Dismiss Notice
Join Physics Forums Today!
The friendliest, high quality science and math community on the planet! Everyone who loves science is here!

Homework Help: Calculate the x- and y-components of the net electric field

  1. Sep 6, 2004 #1
    Four charges q1 = q3 = -q and q2 = q4 = +q, where q = 9 µC, are fixed at the corners of a square with sides a = 1.3 m.

    (a) Calculate the x- and y-components of the net electric field at the midpoint M of the bottom side of the square.
    (b) Find the total force exerted on q4 by the charges q1, q2, and q3:
    (c) Find the force on a test charge Q = -0.4 µC placed at the midpoint M' of the top side of the square:

    I figured out that the Y-component of the net electric field at the midpoint M of the bottom side of the square is zero because the fields cancel out leaving only a field with an X component.
    To figure out the X component, I tried to use the law of superposition and add the electric fields like vectors. I used E=F/q and then E=(kQ)/r^2 on each of the charges to the left and right of the midpoint. Then, since the electric fields are moving in opposite directions, I subtracted the two fields to get zero, but apparently the X component of the field isn't zero.

    For part b, I drew the force vector diagram, so I have 3 vectors with one going left, the other going down and another going to the upper right. I don't know what to do next so any help would be appreciated here.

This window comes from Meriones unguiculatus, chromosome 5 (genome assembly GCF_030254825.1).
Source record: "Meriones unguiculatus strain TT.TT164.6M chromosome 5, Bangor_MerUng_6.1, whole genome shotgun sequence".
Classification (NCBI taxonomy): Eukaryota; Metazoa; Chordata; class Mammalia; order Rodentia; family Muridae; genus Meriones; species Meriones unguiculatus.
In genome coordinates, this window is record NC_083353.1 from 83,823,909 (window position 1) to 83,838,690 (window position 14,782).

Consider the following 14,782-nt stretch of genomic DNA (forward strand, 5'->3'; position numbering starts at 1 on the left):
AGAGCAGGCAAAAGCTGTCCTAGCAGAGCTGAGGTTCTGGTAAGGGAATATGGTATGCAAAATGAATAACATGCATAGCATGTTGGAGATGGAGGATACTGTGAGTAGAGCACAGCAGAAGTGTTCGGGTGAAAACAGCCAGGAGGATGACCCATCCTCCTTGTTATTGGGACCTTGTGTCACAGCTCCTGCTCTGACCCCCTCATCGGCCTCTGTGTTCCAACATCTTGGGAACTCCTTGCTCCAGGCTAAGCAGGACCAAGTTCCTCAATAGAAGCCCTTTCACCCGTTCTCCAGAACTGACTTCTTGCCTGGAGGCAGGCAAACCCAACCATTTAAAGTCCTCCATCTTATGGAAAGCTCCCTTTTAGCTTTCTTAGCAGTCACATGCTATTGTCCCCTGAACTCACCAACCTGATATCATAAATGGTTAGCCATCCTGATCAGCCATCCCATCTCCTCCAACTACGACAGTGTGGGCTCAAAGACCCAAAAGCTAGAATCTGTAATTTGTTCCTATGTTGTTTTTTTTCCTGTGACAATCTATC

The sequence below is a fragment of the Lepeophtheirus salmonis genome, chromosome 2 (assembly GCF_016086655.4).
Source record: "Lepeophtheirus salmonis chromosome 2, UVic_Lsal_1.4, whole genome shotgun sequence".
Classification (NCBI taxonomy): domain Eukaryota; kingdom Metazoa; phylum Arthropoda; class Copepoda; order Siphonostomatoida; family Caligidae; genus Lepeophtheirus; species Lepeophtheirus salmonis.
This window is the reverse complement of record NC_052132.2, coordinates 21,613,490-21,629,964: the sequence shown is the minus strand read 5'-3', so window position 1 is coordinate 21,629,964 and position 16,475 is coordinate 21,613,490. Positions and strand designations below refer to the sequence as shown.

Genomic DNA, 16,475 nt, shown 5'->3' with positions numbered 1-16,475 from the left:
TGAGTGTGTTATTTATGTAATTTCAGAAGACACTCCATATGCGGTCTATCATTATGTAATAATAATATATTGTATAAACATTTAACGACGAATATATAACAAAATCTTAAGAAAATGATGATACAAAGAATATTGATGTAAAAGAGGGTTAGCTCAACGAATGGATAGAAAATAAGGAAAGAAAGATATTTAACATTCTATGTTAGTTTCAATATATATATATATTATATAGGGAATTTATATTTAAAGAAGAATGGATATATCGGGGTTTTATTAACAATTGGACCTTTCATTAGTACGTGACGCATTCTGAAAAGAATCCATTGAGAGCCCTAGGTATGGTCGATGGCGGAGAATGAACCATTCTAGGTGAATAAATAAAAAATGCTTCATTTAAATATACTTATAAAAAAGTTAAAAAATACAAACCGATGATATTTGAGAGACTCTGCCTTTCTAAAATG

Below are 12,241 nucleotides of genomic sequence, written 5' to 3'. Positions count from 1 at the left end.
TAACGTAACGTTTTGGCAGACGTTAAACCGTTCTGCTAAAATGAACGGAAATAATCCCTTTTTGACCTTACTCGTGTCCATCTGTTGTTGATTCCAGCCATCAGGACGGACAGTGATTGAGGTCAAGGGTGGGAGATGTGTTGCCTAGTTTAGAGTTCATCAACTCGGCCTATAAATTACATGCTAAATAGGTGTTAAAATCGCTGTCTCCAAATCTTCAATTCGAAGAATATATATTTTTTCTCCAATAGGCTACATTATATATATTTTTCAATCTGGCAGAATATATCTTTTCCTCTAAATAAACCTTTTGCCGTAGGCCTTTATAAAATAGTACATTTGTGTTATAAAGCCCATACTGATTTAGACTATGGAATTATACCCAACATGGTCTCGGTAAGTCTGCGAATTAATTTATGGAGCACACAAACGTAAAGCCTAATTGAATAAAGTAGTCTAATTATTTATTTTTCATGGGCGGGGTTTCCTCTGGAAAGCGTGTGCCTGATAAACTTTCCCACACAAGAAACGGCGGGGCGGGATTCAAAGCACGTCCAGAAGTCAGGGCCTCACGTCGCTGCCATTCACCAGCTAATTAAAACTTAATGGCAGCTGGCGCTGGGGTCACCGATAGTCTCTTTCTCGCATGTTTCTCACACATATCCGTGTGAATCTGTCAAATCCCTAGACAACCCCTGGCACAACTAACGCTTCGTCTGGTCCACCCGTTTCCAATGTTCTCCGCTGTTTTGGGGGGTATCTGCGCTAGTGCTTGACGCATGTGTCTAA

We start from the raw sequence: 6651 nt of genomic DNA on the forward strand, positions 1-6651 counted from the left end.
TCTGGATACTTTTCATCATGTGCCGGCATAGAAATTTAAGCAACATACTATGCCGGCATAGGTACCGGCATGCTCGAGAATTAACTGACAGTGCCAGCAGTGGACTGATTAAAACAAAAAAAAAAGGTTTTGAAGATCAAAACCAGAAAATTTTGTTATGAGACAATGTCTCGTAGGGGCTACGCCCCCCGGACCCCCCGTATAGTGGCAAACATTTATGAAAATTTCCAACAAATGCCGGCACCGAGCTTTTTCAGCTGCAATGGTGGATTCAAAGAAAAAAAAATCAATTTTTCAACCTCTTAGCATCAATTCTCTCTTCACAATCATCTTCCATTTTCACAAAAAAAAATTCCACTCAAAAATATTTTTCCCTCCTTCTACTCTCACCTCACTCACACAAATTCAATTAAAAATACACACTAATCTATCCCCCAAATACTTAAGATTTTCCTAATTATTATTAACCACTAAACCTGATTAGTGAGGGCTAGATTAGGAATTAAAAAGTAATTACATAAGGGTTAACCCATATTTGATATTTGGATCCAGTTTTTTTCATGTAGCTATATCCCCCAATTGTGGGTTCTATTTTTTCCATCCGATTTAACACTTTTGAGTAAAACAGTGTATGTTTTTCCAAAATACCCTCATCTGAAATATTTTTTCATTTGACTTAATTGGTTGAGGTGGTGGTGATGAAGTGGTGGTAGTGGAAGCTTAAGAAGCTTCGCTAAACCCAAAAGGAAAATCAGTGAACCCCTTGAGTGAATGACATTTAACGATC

For part c, it's a similar situation with part A and so the Y component is zero again. This time however, I used coulomb's law and the equation kQq/r^2. I plugged in numbers and got 0.0767. However I believed that the forces on the test charge were in the same direction and so I multiplied by 2 to get 0.1534 . This wasn't right either. Sorry for the long post and any help you can give me would be very awesome.

    Attached Files:

  2. jcsd
  3. Sep 6, 2004 #2
    For part A, the horizontal component is nonzero because one of the charges attracts while the other repels. If each charge is on opposite sides of the point under consideration, then they effectively act in the same direction. For part B, consider breaking each of these vectors down into component form and then summing them component-wise. For part C, consider first that the electric field found in part A is similar to the one acting at the upper midpoint. Now take into account the magnitude of test charge Q to find the force acting on it.
Share this great discussion with others via Reddit, Google+, Twitter, or Facebook